Deep Cerise 🎨 RGB Color Code: #DA3287
The hexadecimal RGB code of Deep Cerise color is #DA3287. This code is composed of a hexadecimal DA red (218/256), a 32 green (50/256) and a 87 blue component (135/256). The decimal RGB color code is rgb(218,50,135). Closest WebSafe color: Royal fuchsia (#CC3399)
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Deep Cerise on Wikipedia
Cerise (/səˈriːs/ or /səˈriːz/; French: [sə.ʁiz]) is a deep to vivid reddish pink. The colour or name comes from the French word cerise, meaning "cherry"
Look up cerise in Wiktionary, the free dictionary. Cerise may refer to: The French word for cherry, a fruit Cerise (color), a deep to vivid pinkish red
grey Deep cerise Deep champagne Deep chestnut Deep fuchsia Deep jungle green Deep lemon Deep mauve Deep pink Deep sky blue Deep Space Sparkle Deep Taupe
ISCC-NBS Deep cerise #DA3287 85% 20% 53% 330° 69% 53% 77% 85% Crayola Deep champagne #FAD6A5 98% 84% 65% 35° 90% 81% 34% 98% ISCC-NBS Deep chestnut #B94E48
Le Temps des cerises (French: [lə tɑ̃ de səʁiz], The Time of Cherries) is a song written in France in 1866, with words by Jean-Baptiste Clément and music
lanceolate leaves, 15–25 mm long and 2–5 mm wide. The flowers are a deep cerise pink with white spots, appearing from June to August. A calcicole, the
it has been a Crayola color since 1958. The color cerise is displayed at the right. It is a deep- to vivid-reddish pink color. Red-purple is the color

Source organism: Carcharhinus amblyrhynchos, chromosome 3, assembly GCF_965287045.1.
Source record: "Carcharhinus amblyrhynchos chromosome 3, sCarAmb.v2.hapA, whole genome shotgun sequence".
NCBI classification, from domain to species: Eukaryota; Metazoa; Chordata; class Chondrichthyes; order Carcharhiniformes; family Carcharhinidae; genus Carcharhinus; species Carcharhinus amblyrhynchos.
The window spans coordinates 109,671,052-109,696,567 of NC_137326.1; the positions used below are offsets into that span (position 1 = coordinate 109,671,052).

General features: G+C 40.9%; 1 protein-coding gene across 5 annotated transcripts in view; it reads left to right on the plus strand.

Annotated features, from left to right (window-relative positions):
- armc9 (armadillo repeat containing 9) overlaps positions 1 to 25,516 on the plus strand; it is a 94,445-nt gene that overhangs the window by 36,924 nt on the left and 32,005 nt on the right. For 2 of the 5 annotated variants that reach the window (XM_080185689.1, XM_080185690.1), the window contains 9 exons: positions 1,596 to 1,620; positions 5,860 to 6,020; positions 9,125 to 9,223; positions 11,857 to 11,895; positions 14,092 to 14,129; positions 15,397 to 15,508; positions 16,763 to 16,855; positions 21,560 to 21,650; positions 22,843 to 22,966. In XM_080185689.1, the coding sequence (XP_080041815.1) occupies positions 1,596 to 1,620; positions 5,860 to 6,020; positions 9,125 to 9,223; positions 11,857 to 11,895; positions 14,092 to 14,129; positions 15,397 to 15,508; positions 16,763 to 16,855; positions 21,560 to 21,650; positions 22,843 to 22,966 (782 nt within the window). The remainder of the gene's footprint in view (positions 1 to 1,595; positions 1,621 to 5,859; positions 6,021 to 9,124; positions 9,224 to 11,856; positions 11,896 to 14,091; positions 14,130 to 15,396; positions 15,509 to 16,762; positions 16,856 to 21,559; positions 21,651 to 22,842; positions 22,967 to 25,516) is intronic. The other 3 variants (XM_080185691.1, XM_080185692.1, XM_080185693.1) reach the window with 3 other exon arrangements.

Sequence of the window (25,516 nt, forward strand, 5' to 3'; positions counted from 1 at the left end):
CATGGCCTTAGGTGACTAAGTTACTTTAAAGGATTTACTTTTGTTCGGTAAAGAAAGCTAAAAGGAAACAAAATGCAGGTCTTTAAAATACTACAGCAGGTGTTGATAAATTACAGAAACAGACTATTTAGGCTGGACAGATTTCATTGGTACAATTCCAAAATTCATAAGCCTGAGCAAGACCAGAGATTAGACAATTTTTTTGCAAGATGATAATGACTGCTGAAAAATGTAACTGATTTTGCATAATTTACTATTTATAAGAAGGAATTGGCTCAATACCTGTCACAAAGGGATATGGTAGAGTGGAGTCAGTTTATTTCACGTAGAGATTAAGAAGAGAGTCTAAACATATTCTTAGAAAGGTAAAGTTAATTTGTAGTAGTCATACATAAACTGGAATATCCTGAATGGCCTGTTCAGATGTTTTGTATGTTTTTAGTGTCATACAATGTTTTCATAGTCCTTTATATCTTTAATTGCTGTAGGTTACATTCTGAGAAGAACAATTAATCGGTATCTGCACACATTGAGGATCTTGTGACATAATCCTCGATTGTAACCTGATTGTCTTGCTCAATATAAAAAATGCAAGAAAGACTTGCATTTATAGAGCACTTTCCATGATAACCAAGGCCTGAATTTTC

Cereza is also known under the synonyms Ceresa, Ceresina, Cereza Italiana, Cerise, and Chereza. J. Robinson Jancis Robinson's Wine Course Third Edition pg
Crown Tundra from Pokémon Sword and Shield: The Crown Tundra, based at Cerise Laboratory in Vermillion City in the Kanto region. The Japanese opening
in the 1930 book by Maerz and Paul A Dictionary of Color. Amaranth (dye) Cerise (color) Crimson List of colors Rose (color) Ruby (color) Maerz and Paul
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There are many ways to mix/generate a color. Computer screens display the required color mixing tiny red, green and blue lights (RGB). Turning off all three components results in a black pixel, while if all components are lit up on full brightness that results a white light.
In print we use cyan, yellow, magenta and black (CMYK) inks because usually we print on a white paper. In this case the lack of the ink will result white paper, and we get a dark shade if more colors are mixed together. We can also define a color by hue, saturation and value (HSV).